Another engaging and entertaining science fiction story from Stan Lee! It follows the very well-worn path of "The traitor gets what he deserves", but the twist ending actually took me by surprise. Not an easy thing when you've read as many comic stories as I have! But what REALLY makes this story is the outstanding artwork of Russ Heath! It's just a fine example of some great Golden Age artwork, with thick inks and interesting designs. Every panel is worth lingering over for an extra moment.
THE WITCH IN THE WOODS
SCRIPT: Stan Lee
PENCILS: Joe Sinnott
A young boy's father decides to break his son's habit of reading scary comic books by reading him fairy tales, starting with the story of Hansel and Gretel. But he discovers that the stories from his childhood are even worse than what can be found in comics.
During the bit of research I did into this comic, this story is actually the only one that anyone seems to mention because it was written by Stan Lee (along with a few other stories along these lines) in direct response to the unfolding drama that led to the Comics Code. It ruthlessly mocks the idea of censoring comics by comparing them to "innocent" fairy tales that are actually quite gruesome when you take a close look at them.
The story itself is mostly just a comic adaptation of Hansel and Gretel bookended by the boy and his father. It's a decent enough story with some really good artwork by Joe Sinnott, who I know more as an inker than a penciller, especially from his work with Jack Kirby.
YOUR NAME IS FRANKENSTEIN!
SCRIPT: Stan Lee
PENCILS: Joe Maneely
Frankenstein's Monster rises from a long entombment and wanders, looking for companionship. Unfortunately, despite saving a couple from their burning farmhouse, the Monster is judged only on his looks by the townfolk, who attack him.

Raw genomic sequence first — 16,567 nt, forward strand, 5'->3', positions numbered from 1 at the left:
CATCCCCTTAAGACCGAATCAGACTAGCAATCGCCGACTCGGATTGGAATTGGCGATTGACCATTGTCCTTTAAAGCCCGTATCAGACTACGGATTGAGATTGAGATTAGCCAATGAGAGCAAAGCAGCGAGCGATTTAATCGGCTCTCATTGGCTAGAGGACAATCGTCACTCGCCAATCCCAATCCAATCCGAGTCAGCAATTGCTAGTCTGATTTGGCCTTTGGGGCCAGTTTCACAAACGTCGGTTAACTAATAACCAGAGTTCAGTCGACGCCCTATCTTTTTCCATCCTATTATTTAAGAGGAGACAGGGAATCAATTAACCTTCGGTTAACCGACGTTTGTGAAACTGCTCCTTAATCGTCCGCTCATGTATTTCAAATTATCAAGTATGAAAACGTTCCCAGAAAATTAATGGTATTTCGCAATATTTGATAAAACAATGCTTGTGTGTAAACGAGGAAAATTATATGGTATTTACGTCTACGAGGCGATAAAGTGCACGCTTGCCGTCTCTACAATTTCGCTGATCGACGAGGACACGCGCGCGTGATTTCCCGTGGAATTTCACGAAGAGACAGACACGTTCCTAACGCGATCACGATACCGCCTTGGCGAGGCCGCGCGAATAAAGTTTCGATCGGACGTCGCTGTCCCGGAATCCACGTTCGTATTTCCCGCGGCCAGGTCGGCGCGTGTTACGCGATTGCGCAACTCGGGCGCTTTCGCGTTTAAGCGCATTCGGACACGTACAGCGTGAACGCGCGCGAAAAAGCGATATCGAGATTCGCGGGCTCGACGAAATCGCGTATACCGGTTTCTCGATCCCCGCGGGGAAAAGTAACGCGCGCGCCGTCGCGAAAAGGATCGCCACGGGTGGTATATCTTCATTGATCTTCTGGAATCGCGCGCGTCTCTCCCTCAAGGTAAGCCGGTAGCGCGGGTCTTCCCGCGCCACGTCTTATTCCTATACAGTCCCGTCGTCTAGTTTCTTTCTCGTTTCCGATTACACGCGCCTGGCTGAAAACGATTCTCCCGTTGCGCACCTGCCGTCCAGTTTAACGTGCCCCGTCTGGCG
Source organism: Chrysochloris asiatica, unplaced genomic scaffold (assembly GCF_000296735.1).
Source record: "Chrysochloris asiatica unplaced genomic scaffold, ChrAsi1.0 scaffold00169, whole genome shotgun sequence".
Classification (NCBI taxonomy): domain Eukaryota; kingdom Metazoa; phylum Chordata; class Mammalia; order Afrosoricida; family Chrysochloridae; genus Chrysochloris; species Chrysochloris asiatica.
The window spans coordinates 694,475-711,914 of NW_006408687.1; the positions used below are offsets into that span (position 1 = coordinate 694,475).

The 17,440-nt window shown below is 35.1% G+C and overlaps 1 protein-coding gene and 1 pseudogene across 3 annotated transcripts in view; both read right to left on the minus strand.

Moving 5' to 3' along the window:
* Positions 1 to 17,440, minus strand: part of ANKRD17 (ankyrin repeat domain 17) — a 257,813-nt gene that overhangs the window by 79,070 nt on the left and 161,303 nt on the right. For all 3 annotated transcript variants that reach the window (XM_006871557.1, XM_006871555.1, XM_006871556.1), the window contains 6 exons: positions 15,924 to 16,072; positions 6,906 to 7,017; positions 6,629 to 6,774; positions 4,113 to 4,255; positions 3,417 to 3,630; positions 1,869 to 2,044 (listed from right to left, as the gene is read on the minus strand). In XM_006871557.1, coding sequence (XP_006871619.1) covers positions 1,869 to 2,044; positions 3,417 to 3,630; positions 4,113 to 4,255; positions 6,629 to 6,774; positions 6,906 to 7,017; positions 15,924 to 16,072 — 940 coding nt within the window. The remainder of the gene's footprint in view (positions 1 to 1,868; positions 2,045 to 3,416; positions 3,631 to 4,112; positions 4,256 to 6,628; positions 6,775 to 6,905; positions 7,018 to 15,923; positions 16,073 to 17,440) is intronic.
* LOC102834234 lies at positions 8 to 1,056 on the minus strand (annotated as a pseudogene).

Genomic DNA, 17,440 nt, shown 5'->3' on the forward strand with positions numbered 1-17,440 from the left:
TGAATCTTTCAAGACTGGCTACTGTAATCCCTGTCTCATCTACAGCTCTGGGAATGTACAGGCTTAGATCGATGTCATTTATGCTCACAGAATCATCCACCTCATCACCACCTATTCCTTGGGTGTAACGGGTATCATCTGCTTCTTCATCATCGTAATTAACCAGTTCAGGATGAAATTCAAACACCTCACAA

As the Monster lays dying, the couple he saved reflect that perhaps it is they who are the monsters.
This comic goes out on a good note with a well-written tale following the "Man is the monster" path that Stan Lee followed a LOT during his later years writing superhero tales. It's a familiar message, but Lee gives this story some interesting pathos by writing it in the first person. Joe Maneely brings the story to life with some great, creepy artwork that really catches the eye.
Overall, I have to say that this was a great comic! Not a single clunker to be found and very readable despite being almost seventy years old, with lots of great art to be found through the whole thing.
This is probably one of the best Golden Age comics I've read. I hate to admit it, but a lot of the older comics I have seem like not much effort was put into them. This one just feels different, like some thought and creative energy was given by Stan Lee and the various artists. Is this the best comic I've ever read? Not even close. That said, it's definitely something I can point to when someone asks about good Golden Age comics I've read.
If you're a fan of Stan Lee, Horror comics, Golden Age comics, or any combination of the above, I can heartily recommend this comic. Unfortunately, good copies of the original seem to be pretty pricey. . .you're not going to find this one in the bargain bin! The good news is that it's been reprinted in collections a couple of times, and it's also on ComiXology, so it won't break the bank if you want to check it out.
Up Next. . .
Halloween is just about here, but I think I have time to squeeze in one more bit of Longbox Junk Halloween fun!
Join me on a trip back to 1970 for a look at a comic featuring Bernie Wrightson, Roy Thomas, Stan Lee, Steve Ditko, Jack Kirby, and MORE! IN ONE COMIC! That's a heck of a lot of talent for one comic book.
Marvel's Chamber of Darkness #7.
Be there or be square!